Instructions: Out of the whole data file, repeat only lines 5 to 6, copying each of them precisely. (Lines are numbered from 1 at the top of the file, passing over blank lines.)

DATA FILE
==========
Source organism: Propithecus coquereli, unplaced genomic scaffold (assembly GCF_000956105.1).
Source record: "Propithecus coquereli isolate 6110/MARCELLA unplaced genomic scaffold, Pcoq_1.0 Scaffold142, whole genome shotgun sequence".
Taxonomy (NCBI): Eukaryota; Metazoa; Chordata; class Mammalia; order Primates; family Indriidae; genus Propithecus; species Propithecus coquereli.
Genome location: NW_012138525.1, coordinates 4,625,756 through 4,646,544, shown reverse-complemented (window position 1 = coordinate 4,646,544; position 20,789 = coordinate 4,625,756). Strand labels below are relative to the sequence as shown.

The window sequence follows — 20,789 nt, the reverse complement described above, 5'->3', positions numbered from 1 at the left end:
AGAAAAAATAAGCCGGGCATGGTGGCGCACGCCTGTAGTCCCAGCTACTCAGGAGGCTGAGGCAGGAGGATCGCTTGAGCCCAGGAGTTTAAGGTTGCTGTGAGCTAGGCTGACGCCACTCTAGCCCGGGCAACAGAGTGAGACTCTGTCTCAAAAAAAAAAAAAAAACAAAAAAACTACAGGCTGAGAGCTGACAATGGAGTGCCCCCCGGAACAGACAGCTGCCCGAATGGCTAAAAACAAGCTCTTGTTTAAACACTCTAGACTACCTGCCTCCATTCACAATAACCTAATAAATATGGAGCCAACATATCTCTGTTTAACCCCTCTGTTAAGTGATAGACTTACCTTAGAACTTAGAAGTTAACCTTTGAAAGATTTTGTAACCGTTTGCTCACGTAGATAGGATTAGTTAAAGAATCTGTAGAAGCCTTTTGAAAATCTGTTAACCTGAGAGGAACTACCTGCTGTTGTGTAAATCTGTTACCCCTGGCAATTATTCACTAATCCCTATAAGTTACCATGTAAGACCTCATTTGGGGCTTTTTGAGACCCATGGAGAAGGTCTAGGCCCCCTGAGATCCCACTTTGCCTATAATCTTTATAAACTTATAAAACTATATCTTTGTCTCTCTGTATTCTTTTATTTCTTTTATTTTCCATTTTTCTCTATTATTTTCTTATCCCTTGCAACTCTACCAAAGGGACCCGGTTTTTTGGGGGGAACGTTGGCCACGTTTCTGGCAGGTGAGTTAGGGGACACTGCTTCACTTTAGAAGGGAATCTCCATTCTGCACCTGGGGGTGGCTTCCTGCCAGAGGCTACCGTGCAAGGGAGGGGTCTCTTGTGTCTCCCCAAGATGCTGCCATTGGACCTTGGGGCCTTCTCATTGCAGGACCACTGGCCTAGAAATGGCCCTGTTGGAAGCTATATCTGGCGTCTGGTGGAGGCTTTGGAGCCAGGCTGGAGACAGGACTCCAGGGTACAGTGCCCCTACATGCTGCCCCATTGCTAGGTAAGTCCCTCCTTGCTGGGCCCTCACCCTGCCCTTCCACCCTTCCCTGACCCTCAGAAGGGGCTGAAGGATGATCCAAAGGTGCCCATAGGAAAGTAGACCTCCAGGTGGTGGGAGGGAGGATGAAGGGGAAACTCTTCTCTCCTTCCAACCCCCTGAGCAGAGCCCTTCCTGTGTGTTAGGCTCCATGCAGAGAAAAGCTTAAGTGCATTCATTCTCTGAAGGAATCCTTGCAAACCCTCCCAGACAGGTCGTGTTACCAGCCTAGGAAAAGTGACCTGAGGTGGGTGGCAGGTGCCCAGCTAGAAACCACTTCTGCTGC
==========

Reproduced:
The window sequence follows — 20,789 nt, the reverse complement described above, 5'->3', positions numbered from 1 at the left end:
AGAAAAAATAAGCCGGGCATGGTGGCGCACGCCTGTAGTCCCAGCTACTCAGGAGGCTGAGGCAGGAGGATCGCTTGAGCCCAGGAGTTTAAGGTTGCTGTGAGCTAGGCTGACGCCACTCTAGCCCGGGCAACAGAGTGAGACTCTGTCTCAAAAAAAAAAAAAAAACAAAAAAACTACAGGCTGAGAGCTGACAATGGAGTGCCCCCCGGAACAGACAGCTGCCCGAATGGCTAAAAACAAGCTCTTGTTTAAACACTCTAGACTACCTGCCTCCATTCACAATAACCTAATAAATATGGAGCCAACATATCTCTGTTTAACCCCTCTGTTAAGTGATAGACTTACCTTAGAACTTAGAAGTTAACCTTTGAAAGATTTTGTAACCGTTTGCTCACGTAGATAGGATTAGTTAAAGAATCTGTAGAAGCCTTTTGAAAATCTGTTAACCTGAGAGGAACTACCTGCTGTTGTGTAAATCTGTTACCCCTGGCAATTATTCACTAATCCCTATAAGTTACCATGTAAGACCTCATTTGGGGCTTTTTGAGACCCATGGAGAAGGTCTAGGCCCCCTGAGATCCCACTTTGCCTATAATCTTTATAAACTTATAAAACTATATCTTTGTCTCTCTGTATTCTTTTATTTCTTTTATTTTCCATTTTTCTCTATTATTTTCTTATCCCTTGCAACTCTACCAAAGGGACCCGGTTTTTTGGGGGGAACGTTGGCCACGTTTCTGGCAGGTGAGTTAGGGGACACTGCTTCACTTTAGAAGGGAATCTCCATTCTGCACCTGGGGGTGGCTTCCTGCCAGAGGCTACCGTGCAAGGGAGGGGTCTCTTGTGTCTCCCCAAGATGCTGCCATTGGACCTTGGGGCCTTCTCATTGCAGGACCACTGGCCTAGAAATGGCCCTGTTGGAAGCTATATCTGGCGTCTGGTGGAGGCTTTGGAGCCAGGCTGGAGACAGGACTCCAGGGTACAGTGCCCCTACATGCTGCCCCATTGCTAGGTAAGTCCCTCCTTGCTGGGCCCTCACCCTGCCCTTCCACCCTTCCCTGACCCTCAGAAGGGGCTGAAGGATGATCCAAAGGTGCCCATAGGAAAGTAGACCTCCAGGTGGTGGGAGGGAGGATGAAGGGGAAACTCTTCTCTCCTTCCAACCCCCTGAGCAGAGCCCTTCCTGTGTGTTAGGCTCCATGCAGAGAAAAGCTTAAGTGCATTCATTCTCTGAAGGAATCCTTGCAAACCCTCCCAGACAGGTCGTGTTACCAGCCTAGGAAAAGTGACCTGAGGTGGGTGGCAGGTGCCCAGCTAGAAACCACTTCTGCTGC